I always thought of R.E.O. Speedwagon as an '80s band, but their breakthrough album, "Hi Infidelity" from 1980 was actually the band's ELEVENTH album. Formed in 1967, R.E.O. spent basically the first decade of their career struggling to expand past their Midwestern roots. We'll talk about their major change in sound over the years, and how the pressure to go pop worked really well…until it didn't. Also–the Bo Diddley beat, a Joe Cocker ripoff, and how Netflix's "Ozark" brought R.E.O. back from the dead.
38 minutes | Dec 15, 2020
The Vince Guaraldi Trio, "A Charlie Brown Christmas"
Vince Guaraldi’s soundtrack for "A Charlie Brown Christmas" was perfect for the animation of the Peanuts comics. It’s not just jazz, it’s what Charlie Brown sounds like. It’s what Christmas sounds like. And it perfectly encapsulates that melancholic feeling that comes around this time each year. In this episode, we'll talk about how jazz came to define the Peanuts sound, depression and anxiety as tackled by Charlie Brown, and the little Christmas tree that could.
71 minutes | Dec 8, 2020
Shania Twain, "Come On Over"
“Come On Over” is still the all-time best-selling country album, and one of the best-selling albums of all time in any genre. In this episode, we explore Shania Twain's rise to pop-country fame, from her early days as Eilleen Twain in Timmins, Ontario all the way to Nashville. Things were extremely difficult for Shania most of her life growing up, but she fought every step of the way to earn her spot in country music's storied history. Also: Mutt Lange, "shopping" for songs, and Tim the German Shepherd.
92 minutes | Nov 17, 2020
Sleater-Kinney, "Dig Me Out"
"Dig Me Out" is an album that feels harsh and feminine at the same time. It’s not comfortable or nurturing, and in direct contrast with expectations of female vocals at the time. Guest Phoebe Reilly and I discuss Sleater-Kinney's role in the riot grrrl movement, what unique elements Corin, Carrie, and Janet bring to the table, and how Sleater-Kinney broke through walls constantly to create a space in music for themselves and for other women. Also - feminism, the concept of "selling out," and "Portlandia."
35 minutes | Oct 28, 2020
Production Profiles: Bernard Herrmann
American composer Bernard Herrmann is most remembered for his spooky, suspenseful film scores in collaboration with directors including Alfred Hitchcock, Orson Welles, and Rod Serling. From the shower scene in "Psycho" to some of our favorite episodes of "The Twilight Zone," Herrmann was a master at creating dramatic tension and character development through music. We'll talk about some of his most memorable pieces, his early use of the theremin, and modern composers who still adapt Herrmann's work today.
103 minutes | Oct 21, 2020
The Killers, "Hot Fuss"
“Hot Fuss” is one of my all-time favorite albums. In this episode, I'm diving in to the history of the album and how it came to be the Killers' signature work. My guest is Jon Landman of The Syndicate, who worked with the Killers in their earliest days to help promote the band and get “Hot Fuss” on American radio. We talk about the “Murder Trilogy,” the Bruce Springsteen and Duran Duran comparisons, how to write a song about your former bully, and why we don’t see a ton of bands coming out of Las Vegas.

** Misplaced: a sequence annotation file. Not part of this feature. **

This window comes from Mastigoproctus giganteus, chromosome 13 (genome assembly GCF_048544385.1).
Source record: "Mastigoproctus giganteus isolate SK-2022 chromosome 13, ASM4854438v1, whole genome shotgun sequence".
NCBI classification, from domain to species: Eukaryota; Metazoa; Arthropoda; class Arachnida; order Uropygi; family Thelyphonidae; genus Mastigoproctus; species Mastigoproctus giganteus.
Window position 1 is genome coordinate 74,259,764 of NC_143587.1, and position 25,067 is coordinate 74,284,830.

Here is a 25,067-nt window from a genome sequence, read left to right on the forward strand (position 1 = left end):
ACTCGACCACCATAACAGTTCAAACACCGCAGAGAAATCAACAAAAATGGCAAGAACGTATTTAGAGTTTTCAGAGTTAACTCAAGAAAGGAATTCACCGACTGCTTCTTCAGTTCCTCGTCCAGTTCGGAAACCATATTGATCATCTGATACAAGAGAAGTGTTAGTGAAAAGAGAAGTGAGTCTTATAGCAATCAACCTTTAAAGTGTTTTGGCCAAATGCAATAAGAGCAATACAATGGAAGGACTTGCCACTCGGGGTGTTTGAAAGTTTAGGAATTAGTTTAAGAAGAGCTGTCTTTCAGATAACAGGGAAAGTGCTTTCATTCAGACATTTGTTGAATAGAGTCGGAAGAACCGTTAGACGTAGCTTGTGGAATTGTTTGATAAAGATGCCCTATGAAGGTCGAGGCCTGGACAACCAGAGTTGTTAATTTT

74 minutes | Oct 6, 2020
Alice In Chains, "Dirt"
Musically and lyrically, "Dirt" was far more sinister than anything that had come before it in grunge music. Nearly half of the album's songs are explicitly about heroin addiction, which we'll find is the one true villain in the Alice In Chains story. In this episode, we talk about how metal impacted the earliest days of Seattle grunge, the vocal harmonies between Layne Staley and Jerry Cantrell, who "Rooster" is, and how drug abuse brought one of the best bands of the early '90s to a screeching halt.
20 minutes | Sep 22, 2020
Song Stories, "Take On Me"
"Take On Me" by Norwegian trio A-Ha is one of the greatest pop songs ever made. We'll talk about the history of the song, Morten Harket's vocal gymnastics, and all the '80s instruments they used including the LinnDrum and the Roland Juno 60 synthesizer. "Take On Me" also had one of the greatest music videos ever made. We'll talk about how the video's animation was created, and how it gave new life to the song for American audiences.
56 minutes | Sep 15, 2020
Listening to Halsey is like touching a wire you know is going to give you a shock. But you touch it anyway, letting little sparks of electricity bolt through you. She's an artist who has grown on me over the past few years, and her story is wild. The road was difficult for Halsey, then her entire life changed basically overnight. From the release of "Manic", to her openness about her life and struggles, she's setting the bar for what it means to be a pop star in 2020.
73 minutes | Sep 1, 2020
The Jimi Hendrix Experience, “Axis: Bold As Love” Pt. II
We conclude the story of Jimi Hendrix starting with "Axis" Side 2, which has one of the most beautiful songs Jimi ever wrote, "Castles Made of Sand." We talk about the techniques and gear Jimi used, what it was that made him such a good guitarist, and how things took a turn for The Jimi Hendrix Experience after the release of "Axis" in the U.S. We'll also talk about Jimi's drug use, downward spiral, his untimely death in 1970, and the legacy of the world's greatest guitarist five decades later.